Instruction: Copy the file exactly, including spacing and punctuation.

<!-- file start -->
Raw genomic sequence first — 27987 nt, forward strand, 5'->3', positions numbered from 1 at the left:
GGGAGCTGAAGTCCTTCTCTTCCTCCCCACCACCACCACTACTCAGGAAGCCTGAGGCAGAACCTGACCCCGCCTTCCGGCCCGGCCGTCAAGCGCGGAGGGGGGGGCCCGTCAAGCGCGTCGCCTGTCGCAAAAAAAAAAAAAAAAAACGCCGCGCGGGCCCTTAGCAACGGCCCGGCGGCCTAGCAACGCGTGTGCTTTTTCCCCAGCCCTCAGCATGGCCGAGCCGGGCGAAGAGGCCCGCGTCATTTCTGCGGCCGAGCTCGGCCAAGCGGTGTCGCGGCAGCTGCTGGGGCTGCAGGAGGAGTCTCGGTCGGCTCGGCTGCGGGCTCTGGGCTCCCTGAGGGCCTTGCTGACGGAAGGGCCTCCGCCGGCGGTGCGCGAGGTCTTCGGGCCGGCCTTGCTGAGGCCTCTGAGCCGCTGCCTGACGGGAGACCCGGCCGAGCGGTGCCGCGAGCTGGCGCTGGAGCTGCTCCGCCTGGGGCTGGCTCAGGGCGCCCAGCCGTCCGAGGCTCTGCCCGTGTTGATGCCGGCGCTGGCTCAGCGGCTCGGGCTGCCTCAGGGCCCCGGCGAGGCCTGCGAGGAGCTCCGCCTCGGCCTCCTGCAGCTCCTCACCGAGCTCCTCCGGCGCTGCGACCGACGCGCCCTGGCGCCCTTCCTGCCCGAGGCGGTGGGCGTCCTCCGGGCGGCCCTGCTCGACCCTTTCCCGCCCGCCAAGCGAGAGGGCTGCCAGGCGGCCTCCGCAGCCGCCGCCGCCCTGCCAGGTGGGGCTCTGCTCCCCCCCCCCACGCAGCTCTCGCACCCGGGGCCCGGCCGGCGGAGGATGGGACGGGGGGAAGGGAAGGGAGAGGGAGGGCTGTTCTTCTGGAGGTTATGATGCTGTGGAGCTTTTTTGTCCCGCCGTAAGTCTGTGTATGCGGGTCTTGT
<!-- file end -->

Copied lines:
Raw genomic sequence first — 27987 nt, forward strand, 5'->3', positions numbered from 1 at the left:
GGGAGCTGAAGTCCTTCTCTTCCTCCCCACCACCACCACTACTCAGGAAGCCTGAGGCAGAACCTGACCCCGCCTTCCGGCCCGGCCGTCAAGCGCGGAGGGGGGGGCCCGTCAAGCGCGTCGCCTGTCGCAAAAAAAAAAAAAAAAAACGCCGCGCGGGCCCTTAGCAACGGCCCGGCGGCCTAGCAACGCGTGTGCTTTTTCCCCAGCCCTCAGCATGGCCGAGCCGGGCGAAGAGGCCCGCGTCATTTCTGCGGCCGAGCTCGGCCAAGCGGTGTCGCGGCAGCTGCTGGGGCTGCAGGAGGAGTCTCGGTCGGCTCGGCTGCGGGCTCTGGGCTCCCTGAGGGCCTTGCTGACGGAAGGGCCTCCGCCGGCGGTGCGCGAGGTCTTCGGGCCGGCCTTGCTGAGGCCTCTGAGCCGCTGCCTGACGGGAGACCCGGCCGAGCGGTGCCGCGAGCTGGCGCTGGAGCTGCTCCGCCTGGGGCTGGCTCAGGGCGCCCAGCCGTCCGAGGCTCTGCCCGTGTTGATGCCGGCGCTGGCTCAGCGGCTCGGGCTGCCTCAGGGCCCCGGCGAGGCCTGCGAGGAGCTCCGCCTCGGCCTCCTGCAGCTCCTCACCGAGCTCCTCCGGCGCTGCGACCGACGCGCCCTGGCGCCCTTCCTGCCCGAGGCGGTGGGCGTCCTCCGGGCGGCCCTGCTCGACCCTTTCCCGCCCGCCAAGCGAGAGGGCTGCCAGGCGGCCTCCGCAGCCGCCGCCGCCCTGCCAGGTGGGGCTCTGCTCCCCCCCCCCACGCAGCTCTCGCACCCGGGGCCCGGCCGGCGGAGGATGGGACGGGGGGAAGGGAAGGGAGAGGGAGGGCTGTTCTTCTGGAGGTTATGATGCTGTGGAGCTTTTTTGTCCCGCCGTAAGTCTGTGTATGCGGGTCTTGT